Four summer days in France. Champagne cheers up better than coffee.

Everyone knows about champagne that Marilyn Monroe woke up with it, Coco Chanel drank it when she was in love and when she wasn’t, that Champagne region is included to the UNESCO World Heritage List.

Everyone knows about champagne that Marilyn Monroe woke up with it, Coco Chanel drank it when she was in love and when she wasn’t, that Champagne region is included to the UNESCO World Heritage List.

And that young sommelier like to correct everyone: "everything that is not from Champagne is not champagne, but sparkling wine." About Monroe and Chanel, we know nothing for sure but the rest is pure truth. As well as the fact that Champagne is an impressively beautiful wine region that creates the most complex, elegant and diverse sparkling wines in the world.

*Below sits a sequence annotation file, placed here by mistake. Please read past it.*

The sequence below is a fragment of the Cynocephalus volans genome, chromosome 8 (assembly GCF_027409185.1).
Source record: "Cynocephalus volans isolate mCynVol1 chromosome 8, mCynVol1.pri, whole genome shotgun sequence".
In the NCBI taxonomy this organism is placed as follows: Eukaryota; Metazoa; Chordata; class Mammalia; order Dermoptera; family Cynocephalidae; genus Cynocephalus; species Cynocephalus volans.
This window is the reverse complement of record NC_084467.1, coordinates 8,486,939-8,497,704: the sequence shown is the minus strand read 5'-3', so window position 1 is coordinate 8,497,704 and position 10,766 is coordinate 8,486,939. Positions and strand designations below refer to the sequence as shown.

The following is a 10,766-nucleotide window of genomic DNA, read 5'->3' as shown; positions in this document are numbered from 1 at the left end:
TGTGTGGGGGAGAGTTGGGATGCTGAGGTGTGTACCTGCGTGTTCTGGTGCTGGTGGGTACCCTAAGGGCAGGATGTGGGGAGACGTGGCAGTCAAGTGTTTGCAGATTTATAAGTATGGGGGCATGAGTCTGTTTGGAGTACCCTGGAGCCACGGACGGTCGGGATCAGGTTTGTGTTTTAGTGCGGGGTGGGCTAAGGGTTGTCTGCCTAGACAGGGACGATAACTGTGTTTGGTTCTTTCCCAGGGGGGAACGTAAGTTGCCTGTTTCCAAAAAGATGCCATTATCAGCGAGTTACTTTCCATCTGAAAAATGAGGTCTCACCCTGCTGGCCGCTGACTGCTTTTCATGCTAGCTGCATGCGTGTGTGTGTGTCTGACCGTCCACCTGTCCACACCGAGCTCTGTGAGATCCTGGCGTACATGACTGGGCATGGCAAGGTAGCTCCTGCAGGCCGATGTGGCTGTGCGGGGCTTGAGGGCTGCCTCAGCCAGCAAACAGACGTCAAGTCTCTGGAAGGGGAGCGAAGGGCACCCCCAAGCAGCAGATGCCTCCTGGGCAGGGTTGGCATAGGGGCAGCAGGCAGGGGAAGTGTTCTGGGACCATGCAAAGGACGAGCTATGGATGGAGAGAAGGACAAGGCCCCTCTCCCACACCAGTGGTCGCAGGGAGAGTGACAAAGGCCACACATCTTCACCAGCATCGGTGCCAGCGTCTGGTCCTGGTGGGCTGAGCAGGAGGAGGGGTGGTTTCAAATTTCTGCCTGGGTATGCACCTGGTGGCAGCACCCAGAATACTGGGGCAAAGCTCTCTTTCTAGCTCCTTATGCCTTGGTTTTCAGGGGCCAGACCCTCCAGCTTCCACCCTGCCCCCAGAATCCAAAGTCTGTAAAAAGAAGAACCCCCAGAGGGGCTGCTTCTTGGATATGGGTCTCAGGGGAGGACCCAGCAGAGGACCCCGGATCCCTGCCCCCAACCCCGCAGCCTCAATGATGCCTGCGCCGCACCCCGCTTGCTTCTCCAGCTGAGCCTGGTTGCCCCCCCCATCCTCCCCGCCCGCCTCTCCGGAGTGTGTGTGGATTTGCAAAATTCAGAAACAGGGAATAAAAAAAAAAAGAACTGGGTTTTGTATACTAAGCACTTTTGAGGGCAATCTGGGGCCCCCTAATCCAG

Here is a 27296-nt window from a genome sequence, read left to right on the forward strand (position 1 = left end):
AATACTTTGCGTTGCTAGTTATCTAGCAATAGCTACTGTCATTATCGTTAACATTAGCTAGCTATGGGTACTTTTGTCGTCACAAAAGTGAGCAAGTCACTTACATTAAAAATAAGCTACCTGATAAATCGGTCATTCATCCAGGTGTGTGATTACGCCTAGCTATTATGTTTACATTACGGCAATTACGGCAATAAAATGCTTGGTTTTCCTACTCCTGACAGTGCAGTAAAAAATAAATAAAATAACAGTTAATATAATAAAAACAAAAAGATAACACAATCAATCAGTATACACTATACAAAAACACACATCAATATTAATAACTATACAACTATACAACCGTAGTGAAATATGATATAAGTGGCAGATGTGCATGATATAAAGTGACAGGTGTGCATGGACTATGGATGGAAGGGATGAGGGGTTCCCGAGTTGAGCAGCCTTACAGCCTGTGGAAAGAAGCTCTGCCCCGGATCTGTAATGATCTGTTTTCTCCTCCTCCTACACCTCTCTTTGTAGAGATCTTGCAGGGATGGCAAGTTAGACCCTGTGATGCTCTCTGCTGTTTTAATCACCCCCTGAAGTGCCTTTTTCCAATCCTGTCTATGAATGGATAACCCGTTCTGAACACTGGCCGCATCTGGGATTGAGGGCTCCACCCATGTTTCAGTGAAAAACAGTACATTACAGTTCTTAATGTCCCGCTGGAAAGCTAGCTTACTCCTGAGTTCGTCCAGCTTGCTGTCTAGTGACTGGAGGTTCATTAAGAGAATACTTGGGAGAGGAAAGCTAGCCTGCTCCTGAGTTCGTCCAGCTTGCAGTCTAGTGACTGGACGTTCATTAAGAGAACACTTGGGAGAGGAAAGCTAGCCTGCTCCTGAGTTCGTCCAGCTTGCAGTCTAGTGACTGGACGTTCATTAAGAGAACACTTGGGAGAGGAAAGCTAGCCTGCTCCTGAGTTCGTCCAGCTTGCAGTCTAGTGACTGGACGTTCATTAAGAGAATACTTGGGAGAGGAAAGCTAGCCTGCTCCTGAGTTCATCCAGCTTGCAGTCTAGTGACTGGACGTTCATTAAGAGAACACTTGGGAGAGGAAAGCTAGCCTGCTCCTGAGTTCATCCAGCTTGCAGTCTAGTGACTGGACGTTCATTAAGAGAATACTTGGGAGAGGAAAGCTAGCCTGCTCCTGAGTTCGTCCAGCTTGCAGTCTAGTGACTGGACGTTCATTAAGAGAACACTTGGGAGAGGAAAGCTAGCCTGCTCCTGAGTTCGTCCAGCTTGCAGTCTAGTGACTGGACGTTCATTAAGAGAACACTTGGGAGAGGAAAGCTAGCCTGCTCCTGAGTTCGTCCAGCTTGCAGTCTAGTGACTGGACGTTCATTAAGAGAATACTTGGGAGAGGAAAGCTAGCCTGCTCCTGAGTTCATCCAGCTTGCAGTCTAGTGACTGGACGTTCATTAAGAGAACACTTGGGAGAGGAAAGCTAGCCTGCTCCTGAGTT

During four days in Champagne we planned to have time for everything: to get lost in the famous chalk cellars, to make noise in the local museum, visit eight champagne houses, take home soils from some grand cru vineyard, to have on breakfast baguette with salted butter and a glass of cold champagne in the backyard of chateau, visit a Michelin restaurant, drink in an local wine bar in the company of starred winemakers and perhaps closer to leaving understand the meaning of life.

Today, Champagne has 360 champagne houses and about 16,000 winegrowers, some of whom produce wine on their own. Wines of independent «recoltants» are contrasted with the wines of Champagne Houses - the first are cheaper and more diverse, the second one more polished and stable.

On the first day of the trip we visited two independent wineries.